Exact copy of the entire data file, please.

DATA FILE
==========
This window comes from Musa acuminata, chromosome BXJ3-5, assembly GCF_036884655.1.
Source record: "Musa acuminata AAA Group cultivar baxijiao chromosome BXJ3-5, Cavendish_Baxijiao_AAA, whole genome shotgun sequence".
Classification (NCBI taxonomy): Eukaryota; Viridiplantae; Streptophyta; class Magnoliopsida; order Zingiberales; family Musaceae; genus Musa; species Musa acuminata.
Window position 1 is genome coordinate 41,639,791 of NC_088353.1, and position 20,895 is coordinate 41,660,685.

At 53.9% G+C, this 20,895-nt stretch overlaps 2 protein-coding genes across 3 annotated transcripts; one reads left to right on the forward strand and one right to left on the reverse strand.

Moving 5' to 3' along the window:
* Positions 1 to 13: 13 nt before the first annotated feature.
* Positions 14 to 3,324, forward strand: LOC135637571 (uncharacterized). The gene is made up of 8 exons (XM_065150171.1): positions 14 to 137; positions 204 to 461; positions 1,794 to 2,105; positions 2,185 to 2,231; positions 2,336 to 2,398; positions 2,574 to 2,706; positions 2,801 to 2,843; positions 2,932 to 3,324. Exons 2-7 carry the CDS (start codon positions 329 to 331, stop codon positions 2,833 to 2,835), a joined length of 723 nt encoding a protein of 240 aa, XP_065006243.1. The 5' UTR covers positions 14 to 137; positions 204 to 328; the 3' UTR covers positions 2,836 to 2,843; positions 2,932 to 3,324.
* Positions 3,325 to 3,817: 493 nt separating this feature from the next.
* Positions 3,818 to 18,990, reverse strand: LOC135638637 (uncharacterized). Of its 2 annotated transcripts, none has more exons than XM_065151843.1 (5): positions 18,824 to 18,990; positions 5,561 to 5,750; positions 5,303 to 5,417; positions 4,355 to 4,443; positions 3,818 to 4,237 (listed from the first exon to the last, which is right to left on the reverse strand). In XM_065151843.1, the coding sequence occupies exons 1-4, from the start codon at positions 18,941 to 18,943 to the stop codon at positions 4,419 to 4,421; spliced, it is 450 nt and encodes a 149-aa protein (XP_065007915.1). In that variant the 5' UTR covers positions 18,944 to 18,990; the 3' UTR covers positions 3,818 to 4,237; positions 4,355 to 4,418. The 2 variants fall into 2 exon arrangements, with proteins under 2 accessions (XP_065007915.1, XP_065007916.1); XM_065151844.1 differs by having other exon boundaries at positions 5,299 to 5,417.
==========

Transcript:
This window comes from Musa acuminata, chromosome BXJ3-5, assembly GCF_036884655.1.
Source record: "Musa acuminata AAA Group cultivar baxijiao chromosome BXJ3-5, Cavendish_Baxijiao_AAA, whole genome shotgun sequence".
Classification (NCBI taxonomy): Eukaryota; Viridiplantae; Streptophyta; class Magnoliopsida; order Zingiberales; family Musaceae; genus Musa; species Musa acuminata.
Window position 1 is genome coordinate 41,639,791 of NC_088353.1, and position 20,895 is coordinate 41,660,685.

At 53.9% G+C, this 20,895-nt stretch overlaps 2 protein-coding genes across 3 annotated transcripts; one reads left to right on the forward strand and one right to left on the reverse strand.

Moving 5' to 3' along the window:
* Positions 1 to 13: 13 nt before the first annotated feature.
* Positions 14 to 3,324, forward strand: LOC135637571 (uncharacterized). The gene is made up of 8 exons (XM_065150171.1): positions 14 to 137; positions 204 to 461; positions 1,794 to 2,105; positions 2,185 to 2,231; positions 2,336 to 2,398; positions 2,574 to 2,706; positions 2,801 to 2,843; positions 2,932 to 3,324. Exons 2-7 carry the CDS (start codon positions 329 to 331, stop codon positions 2,833 to 2,835), a joined length of 723 nt encoding a protein of 240 aa, XP_065006243.1. The 5' UTR covers positions 14 to 137; positions 204 to 328; the 3' UTR covers positions 2,836 to 2,843; positions 2,932 to 3,324.
* Positions 3,325 to 3,817: 493 nt separating this feature from the next.
* Positions 3,818 to 18,990, reverse strand: LOC135638637 (uncharacterized). Of its 2 annotated transcripts, none has more exons than XM_065151843.1 (5): positions 18,824 to 18,990; positions 5,561 to 5,750; positions 5,303 to 5,417; positions 4,355 to 4,443; positions 3,818 to 4,237 (listed from the first exon to the last, which is right to left on the reverse strand). In XM_065151843.1, the coding sequence occupies exons 1-4, from the start codon at positions 18,941 to 18,943 to the stop codon at positions 4,419 to 4,421; spliced, it is 450 nt and encodes a 149-aa protein (XP_065007915.1). In that variant the 5' UTR covers positions 18,944 to 18,990; the 3' UTR covers positions 3,818 to 4,237; positions 4,355 to 4,418. The 2 variants fall into 2 exon arrangements, with proteins under 2 accessions (XP_065007915.1, XP_065007916.1); XM_065151844.1 differs by having other exon boundaries at positions 5,299 to 5,417.